One way of looking at aerobic function is as the bodies ability to burn fat for fuel at a given pace or speed. Anaerobic function then is the bodies ability to burn sugar for fuel when we move beyond the pace at which we can burn primarily fat. Heart rate is often a good indicator of which mode we're in.
Intervals and speed training, then, burn mostly sugar for fuel. Weight loss when engaged in this type of activity comes from the elevation of the metabolic process extending long after the workout, and is the net result of how elevated the metabolic rate is and for how long, and the caloric intake necessary to provide sugar to fuel this type of workout.
Training at a slightly lower intensity, where we burn primarily fat for fuel, can do two things:
- Train our body to burn fat more efficiently. Fat is actually a much richer energy source than sugar, so the body will happily burn fat unless we provide it with extraordinary amounts of sugar or train frequently at a rate where it's impossible to burn fat.
- Increase the pace at which we can train while still in the aerobic metabolic range. For example: I use a heart rate monitor to avoid entering the anaerobic while training. At first, I had to run maddeningly slow to do so, somewhere around 14 minutes per mile. Six months later I was happily running 9-minute-miles at the same heart rate, for the same length of time. This is referred to in pro cycling as the "base-building" training phase, where they ride hours and hours of long, "easy" miles in the winter early spring to prepare for the summer racing season.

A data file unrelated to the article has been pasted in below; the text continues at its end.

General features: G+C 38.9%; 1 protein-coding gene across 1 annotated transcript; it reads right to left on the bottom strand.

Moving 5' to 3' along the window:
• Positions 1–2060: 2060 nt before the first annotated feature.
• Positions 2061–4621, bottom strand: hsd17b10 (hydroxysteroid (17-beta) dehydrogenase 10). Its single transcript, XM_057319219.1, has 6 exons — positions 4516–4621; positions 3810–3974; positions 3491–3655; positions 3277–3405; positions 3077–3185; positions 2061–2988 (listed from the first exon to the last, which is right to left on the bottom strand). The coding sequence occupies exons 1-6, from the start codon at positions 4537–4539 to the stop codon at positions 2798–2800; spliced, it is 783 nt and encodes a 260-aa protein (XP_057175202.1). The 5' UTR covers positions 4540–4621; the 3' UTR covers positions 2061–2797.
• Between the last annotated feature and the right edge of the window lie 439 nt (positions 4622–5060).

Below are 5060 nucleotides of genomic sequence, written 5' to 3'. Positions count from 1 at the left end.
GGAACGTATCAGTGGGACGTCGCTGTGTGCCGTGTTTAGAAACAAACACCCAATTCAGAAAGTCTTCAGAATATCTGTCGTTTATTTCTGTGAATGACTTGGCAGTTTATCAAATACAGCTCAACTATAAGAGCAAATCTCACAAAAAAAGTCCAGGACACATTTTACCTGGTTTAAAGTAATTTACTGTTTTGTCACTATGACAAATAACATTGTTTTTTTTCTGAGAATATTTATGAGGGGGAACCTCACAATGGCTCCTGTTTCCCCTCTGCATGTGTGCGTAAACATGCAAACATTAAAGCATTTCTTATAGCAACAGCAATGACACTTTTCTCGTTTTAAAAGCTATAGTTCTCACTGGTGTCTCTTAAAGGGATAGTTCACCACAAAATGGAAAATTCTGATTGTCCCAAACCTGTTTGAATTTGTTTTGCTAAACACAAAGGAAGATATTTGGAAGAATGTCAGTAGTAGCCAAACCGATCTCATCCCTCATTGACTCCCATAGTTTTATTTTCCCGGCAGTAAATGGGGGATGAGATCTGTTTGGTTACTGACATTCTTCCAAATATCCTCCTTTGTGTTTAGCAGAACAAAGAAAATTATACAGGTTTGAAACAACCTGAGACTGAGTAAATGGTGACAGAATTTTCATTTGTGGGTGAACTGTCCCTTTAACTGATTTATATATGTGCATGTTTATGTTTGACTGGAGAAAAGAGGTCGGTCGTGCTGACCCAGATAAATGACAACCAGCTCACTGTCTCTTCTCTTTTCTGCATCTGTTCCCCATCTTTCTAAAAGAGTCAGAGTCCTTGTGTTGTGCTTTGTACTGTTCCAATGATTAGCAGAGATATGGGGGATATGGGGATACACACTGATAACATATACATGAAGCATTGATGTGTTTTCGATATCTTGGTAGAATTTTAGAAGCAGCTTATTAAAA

This means that the difference between you and your friend is that you burn more fat than he does at a given pace, which while it would seem strange given your statement that he is more "lean and fit" than you, is at least a hypothesis that shouldn't be rejected outright. If you ride lots of slightly slower miles, your aerobic function can indeed be better than your friend, resulting in your ability to burn fat on your Saturday morning rides, while your friend relies primarily on sugar/carbs for fuel and therefore has to replenish them after the ride.
Note: much of what I've said is based on Phil Maffetone's studies of aerobic function and fitness (example here). Phil takes a somewhat eccentric approach to life, training, and medicine, but the aerobic fitness training works for me, so why throw the baby out with the bath water?